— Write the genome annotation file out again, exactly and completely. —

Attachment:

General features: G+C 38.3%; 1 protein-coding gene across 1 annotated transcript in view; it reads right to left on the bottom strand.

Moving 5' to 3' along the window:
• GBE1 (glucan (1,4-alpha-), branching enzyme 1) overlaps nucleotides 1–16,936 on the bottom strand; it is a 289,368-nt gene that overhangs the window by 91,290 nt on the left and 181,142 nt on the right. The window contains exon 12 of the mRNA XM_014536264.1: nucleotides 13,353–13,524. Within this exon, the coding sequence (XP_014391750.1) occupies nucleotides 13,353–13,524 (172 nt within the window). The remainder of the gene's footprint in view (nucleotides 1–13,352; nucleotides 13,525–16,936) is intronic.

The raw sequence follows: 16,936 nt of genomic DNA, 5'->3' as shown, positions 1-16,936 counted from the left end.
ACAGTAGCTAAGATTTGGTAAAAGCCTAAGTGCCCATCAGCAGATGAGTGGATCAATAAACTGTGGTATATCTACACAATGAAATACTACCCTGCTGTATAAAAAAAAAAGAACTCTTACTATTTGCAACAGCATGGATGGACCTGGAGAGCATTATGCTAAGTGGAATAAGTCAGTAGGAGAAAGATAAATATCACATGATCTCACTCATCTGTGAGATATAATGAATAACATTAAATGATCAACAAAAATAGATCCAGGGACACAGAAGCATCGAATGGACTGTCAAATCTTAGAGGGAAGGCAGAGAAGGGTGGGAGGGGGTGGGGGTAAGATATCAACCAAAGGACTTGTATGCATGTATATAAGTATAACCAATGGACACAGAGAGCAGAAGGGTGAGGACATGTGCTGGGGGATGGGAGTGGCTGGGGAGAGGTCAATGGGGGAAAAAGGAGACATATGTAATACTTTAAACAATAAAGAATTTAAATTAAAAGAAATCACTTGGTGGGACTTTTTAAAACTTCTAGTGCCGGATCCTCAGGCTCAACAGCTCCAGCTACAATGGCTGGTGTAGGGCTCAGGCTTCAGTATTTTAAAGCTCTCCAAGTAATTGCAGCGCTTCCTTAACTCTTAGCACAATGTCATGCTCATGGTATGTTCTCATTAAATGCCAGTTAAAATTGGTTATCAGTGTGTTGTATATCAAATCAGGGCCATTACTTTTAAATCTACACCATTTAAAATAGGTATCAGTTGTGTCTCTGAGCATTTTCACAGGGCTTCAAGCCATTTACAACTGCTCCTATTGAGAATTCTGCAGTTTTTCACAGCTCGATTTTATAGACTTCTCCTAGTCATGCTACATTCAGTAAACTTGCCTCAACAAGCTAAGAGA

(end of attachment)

General features: G+C 38.3%; 1 protein-coding gene across 1 annotated transcript in view; it reads right to left on the bottom strand.

Moving 5' to 3' along the window:
• GBE1 (glucan (1,4-alpha-), branching enzyme 1) overlaps nucleotides 1–16,936 on the bottom strand; it is a 289,368-nt gene that overhangs the window by 91,290 nt on the left and 181,142 nt on the right. The window contains exon 12 of the mRNA XM_014536264.1: nucleotides 13,353–13,524. Within this exon, the coding sequence (XP_014391750.1) occupies nucleotides 13,353–13,524 (172 nt within the window). The remainder of the gene's footprint in view (nucleotides 1–13,352; nucleotides 13,525–16,936) is intronic.

The raw sequence follows: 16,936 nt of genomic DNA, 5'->3' as shown, positions 1-16,936 counted from the left end.
ACAGTAGCTAAGATTTGGTAAAAGCCTAAGTGCCCATCAGCAGATGAGTGGATCAATAAACTGTGGTATATCTACACAATGAAATACTACCCTGCTGTATAAAAAAAAAAGAACTCTTACTATTTGCAACAGCATGGATGGACCTGGAGAGCATTATGCTAAGTGGAATAAGTCAGTAGGAGAAAGATAAATATCACATGATCTCACTCATCTGTGAGATATAATGAATAACATTAAATGATCAACAAAAATAGATCCAGGGACACAGAAGCATCGAATGGACTGTCAAATCTTAGAGGGAAGGCAGAGAAGGGTGGGAGGGGGTGGGGGTAAGATATCAACCAAAGGACTTGTATGCATGTATATAAGTATAACCAATGGACACAGAGAGCAGAAGGGTGAGGACATGTGCTGGGGGATGGGAGTGGCTGGGGAGAGGTCAATGGGGGAAAAAGGAGACATATGTAATACTTTAAACAATAAAGAATTTAAATTAAAAGAAATCACTTGGTGGGACTTTTTAAAACTTCTAGTGCCGGATCCTCAGGCTCAACAGCTCCAGCTACAATGGCTGGTGTAGGGCTCAGGCTTCAGTATTTTAAAGCTCTCCAAGTAATTGCAGCGCTTCCTTAACTCTTAGCACAATGTCATGCTCATGGTATGTTCTCATTAAATGCCAGTTAAAATTGGTTATCAGTGTGTTGTATATCAAATCAGGGCCATTACTTTTAAATCTACACCATTTAAAATAGGTATCAGTTGTGTCTCTGAGCATTTTCACAGGGCTTCAAGCCATTTACAACTGCTCCTATTGAGAATTCTGCAGTTTTTCACAGCTCGATTTTATAGACTTCTCCTAGTCATGCTACATTCAGTAAACTTGCCTCAACAAGCTAAGAGA